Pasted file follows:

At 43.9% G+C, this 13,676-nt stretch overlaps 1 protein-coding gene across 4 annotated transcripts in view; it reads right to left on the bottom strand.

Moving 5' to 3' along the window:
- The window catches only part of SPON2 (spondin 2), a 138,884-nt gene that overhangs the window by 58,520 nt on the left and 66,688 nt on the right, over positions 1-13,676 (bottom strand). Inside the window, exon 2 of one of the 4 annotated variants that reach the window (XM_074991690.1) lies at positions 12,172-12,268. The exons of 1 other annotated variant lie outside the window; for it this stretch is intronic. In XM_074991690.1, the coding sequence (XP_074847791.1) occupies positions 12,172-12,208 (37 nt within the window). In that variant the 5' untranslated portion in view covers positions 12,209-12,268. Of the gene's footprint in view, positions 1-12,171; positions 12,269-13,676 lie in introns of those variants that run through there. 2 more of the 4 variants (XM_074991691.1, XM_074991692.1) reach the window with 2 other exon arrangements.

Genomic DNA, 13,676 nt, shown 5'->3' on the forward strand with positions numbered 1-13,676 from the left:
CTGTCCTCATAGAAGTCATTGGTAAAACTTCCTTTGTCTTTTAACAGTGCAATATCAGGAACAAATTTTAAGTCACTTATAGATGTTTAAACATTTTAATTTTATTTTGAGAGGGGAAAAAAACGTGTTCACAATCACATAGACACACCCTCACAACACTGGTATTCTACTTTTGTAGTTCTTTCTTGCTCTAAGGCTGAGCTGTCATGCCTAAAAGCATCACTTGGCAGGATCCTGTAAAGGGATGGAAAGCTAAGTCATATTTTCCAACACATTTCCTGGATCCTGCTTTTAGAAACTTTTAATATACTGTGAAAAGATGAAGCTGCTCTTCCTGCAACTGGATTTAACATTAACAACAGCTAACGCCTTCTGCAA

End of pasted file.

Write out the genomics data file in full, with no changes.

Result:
At 43.9% G+C, this 13,676-nt stretch overlaps 1 protein-coding gene across 4 annotated transcripts in view; it reads right to left on the bottom strand.

Moving 5' to 3' along the window:
- The window catches only part of SPON2 (spondin 2), a 138,884-nt gene that overhangs the window by 58,520 nt on the left and 66,688 nt on the right, over positions 1-13,676 (bottom strand). Inside the window, exon 2 of one of the 4 annotated variants that reach the window (XM_074991690.1) lies at positions 12,172-12,268. The exons of 1 other annotated variant lie outside the window; for it this stretch is intronic. In XM_074991690.1, the coding sequence (XP_074847791.1) occupies positions 12,172-12,208 (37 nt within the window). In that variant the 5' untranslated portion in view covers positions 12,209-12,268. Of the gene's footprint in view, positions 1-12,171; positions 12,269-13,676 lie in introns of those variants that run through there. 2 more of the 4 variants (XM_074991691.1, XM_074991692.1) reach the window with 2 other exon arrangements.

Genomic DNA, 13,676 nt, shown 5'->3' on the forward strand with positions numbered 1-13,676 from the left:
CTGTCCTCATAGAAGTCATTGGTAAAACTTCCTTTGTCTTTTAACAGTGCAATATCAGGAACAAATTTTAAGTCACTTATAGATGTTTAAACATTTTAATTTTATTTTGAGAGGGGAAAAAAACGTGTTCACAATCACATAGACACACCCTCACAACACTGGTATTCTACTTTTGTAGTTCTTTCTTGCTCTAAGGCTGAGCTGTCATGCCTAAAAGCATCACTTGGCAGGATCCTGTAAAGGGATGGAAAGCTAAGTCATATTTTCCAACACATTTCCTGGATCCTGCTTTTAGAAACTTTTAATATACTGTGAAAAGATGAAGCTGCTCTTCCTGCAACTGGATTTAACATTAACAACAGCTAACGCCTTCTGCAA